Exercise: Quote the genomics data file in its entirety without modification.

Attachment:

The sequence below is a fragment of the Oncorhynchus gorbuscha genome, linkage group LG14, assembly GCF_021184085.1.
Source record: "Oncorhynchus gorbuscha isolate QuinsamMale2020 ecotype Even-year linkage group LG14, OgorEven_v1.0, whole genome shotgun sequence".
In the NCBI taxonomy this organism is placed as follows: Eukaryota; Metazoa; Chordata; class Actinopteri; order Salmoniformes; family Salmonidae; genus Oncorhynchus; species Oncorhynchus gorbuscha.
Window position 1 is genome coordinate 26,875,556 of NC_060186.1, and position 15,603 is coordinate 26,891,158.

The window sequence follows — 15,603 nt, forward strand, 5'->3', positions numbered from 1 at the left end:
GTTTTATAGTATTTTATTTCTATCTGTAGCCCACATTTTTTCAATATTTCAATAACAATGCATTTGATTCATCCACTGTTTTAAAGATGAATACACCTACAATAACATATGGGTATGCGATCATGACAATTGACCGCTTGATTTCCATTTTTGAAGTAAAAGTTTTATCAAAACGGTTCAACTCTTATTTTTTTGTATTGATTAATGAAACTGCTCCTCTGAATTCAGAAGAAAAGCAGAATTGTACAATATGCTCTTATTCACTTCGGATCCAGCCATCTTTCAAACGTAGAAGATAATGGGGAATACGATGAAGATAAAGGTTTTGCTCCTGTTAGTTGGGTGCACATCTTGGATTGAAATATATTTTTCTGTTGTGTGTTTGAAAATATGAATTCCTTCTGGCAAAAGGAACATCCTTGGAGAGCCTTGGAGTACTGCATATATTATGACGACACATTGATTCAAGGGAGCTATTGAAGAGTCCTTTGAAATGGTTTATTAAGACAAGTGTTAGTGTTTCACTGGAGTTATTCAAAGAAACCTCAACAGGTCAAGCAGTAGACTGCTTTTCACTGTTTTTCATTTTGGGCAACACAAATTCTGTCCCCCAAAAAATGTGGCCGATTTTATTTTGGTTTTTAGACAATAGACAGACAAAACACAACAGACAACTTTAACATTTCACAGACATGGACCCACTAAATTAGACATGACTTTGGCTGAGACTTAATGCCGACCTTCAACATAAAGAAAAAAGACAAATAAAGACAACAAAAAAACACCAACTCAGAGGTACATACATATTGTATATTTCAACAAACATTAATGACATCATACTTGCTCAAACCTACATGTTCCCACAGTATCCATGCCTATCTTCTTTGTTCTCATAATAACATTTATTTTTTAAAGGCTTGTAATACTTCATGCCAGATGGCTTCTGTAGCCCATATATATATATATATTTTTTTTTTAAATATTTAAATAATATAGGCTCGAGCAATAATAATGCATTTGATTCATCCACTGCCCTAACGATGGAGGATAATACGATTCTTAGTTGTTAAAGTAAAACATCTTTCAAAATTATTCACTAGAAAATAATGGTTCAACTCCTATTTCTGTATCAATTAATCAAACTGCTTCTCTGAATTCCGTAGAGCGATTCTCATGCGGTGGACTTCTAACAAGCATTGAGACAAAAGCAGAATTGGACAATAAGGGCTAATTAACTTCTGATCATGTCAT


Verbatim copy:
The sequence below is a fragment of the Oncorhynchus gorbuscha genome, linkage group LG14, assembly GCF_021184085.1.
Source record: "Oncorhynchus gorbuscha isolate QuinsamMale2020 ecotype Even-year linkage group LG14, OgorEven_v1.0, whole genome shotgun sequence".
In the NCBI taxonomy this organism is placed as follows: Eukaryota; Metazoa; Chordata; class Actinopteri; order Salmoniformes; family Salmonidae; genus Oncorhynchus; species Oncorhynchus gorbuscha.
Window position 1 is genome coordinate 26,875,556 of NC_060186.1, and position 15,603 is coordinate 26,891,158.

The window sequence follows — 15,603 nt, forward strand, 5'->3', positions numbered from 1 at the left end:
GTTTTATAGTATTTTATTTCTATCTGTAGCCCACATTTTTTCAATATTTCAATAACAATGCATTTGATTCATCCACTGTTTTAAAGATGAATACACCTACAATAACATATGGGTATGCGATCATGACAATTGACCGCTTGATTTCCATTTTTGAAGTAAAAGTTTTATCAAAACGGTTCAACTCTTATTTTTTTGTATTGATTAATGAAACTGCTCCTCTGAATTCAGAAGAAAAGCAGAATTGTACAATATGCTCTTATTCACTTCGGATCCAGCCATCTTTCAAACGTAGAAGATAATGGGGAATACGATGAAGATAAAGGTTTTGCTCCTGTTAGTTGGGTGCACATCTTGGATTGAAATATATTTTTCTGTTGTGTGTTTGAAAATATGAATTCCTTCTGGCAAAAGGAACATCCTTGGAGAGCCTTGGAGTACTGCATATATTATGACGACACATTGATTCAAGGGAGCTATTGAAGAGTCCTTTGAAATGGTTTATTAAGACAAGTGTTAGTGTTTCACTGGAGTTATTCAAAGAAACCTCAACAGGTCAAGCAGTAGACTGCTTTTCACTGTTTTTCATTTTGGGCAACACAAATTCTGTCCCCCAAAAAATGTGGCCGATTTTATTTTGGTTTTTAGACAATAGACAGACAAAACACAACAGACAACTTTAACATTTCACAGACATGGACCCACTAAATTAGACATGACTTTGGCTGAGACTTAATGCCGACCTTCAACATAAAGAAAAAAGACAAATAAAGACAACAAAAAAACACCAACTCAGAGGTACATACATATTGTATATTTCAACAAACATTAATGACATCATACTTGCTCAAACCTACATGTTCCCACAGTATCCATGCCTATCTTCTTTGTTCTCATAATAACATTTATTTTTTAAAGGCTTGTAATACTTCATGCCAGATGGCTTCTGTAGCCCATATATATATATATATTTTTTTTTTAAATATTTAAATAATATAGGCTCGAGCAATAATAATGCATTTGATTCATCCACTGCCCTAACGATGGAGGATAATACGATTCTTAGTTGTTAAAGTAAAACATCTTTCAAAATTATTCACTAGAAAATAATGGTTCAACTCCTATTTCTGTATCAATTAATCAAACTGCTTCTCTGAATTCCGTAGAGCGATTCTCATGCGGTGGACTTCTAACAAGCATTGAGACAAAAGCAGAATTGGACAATAAGGGCTAATTAACTTCTGATCATGTCAT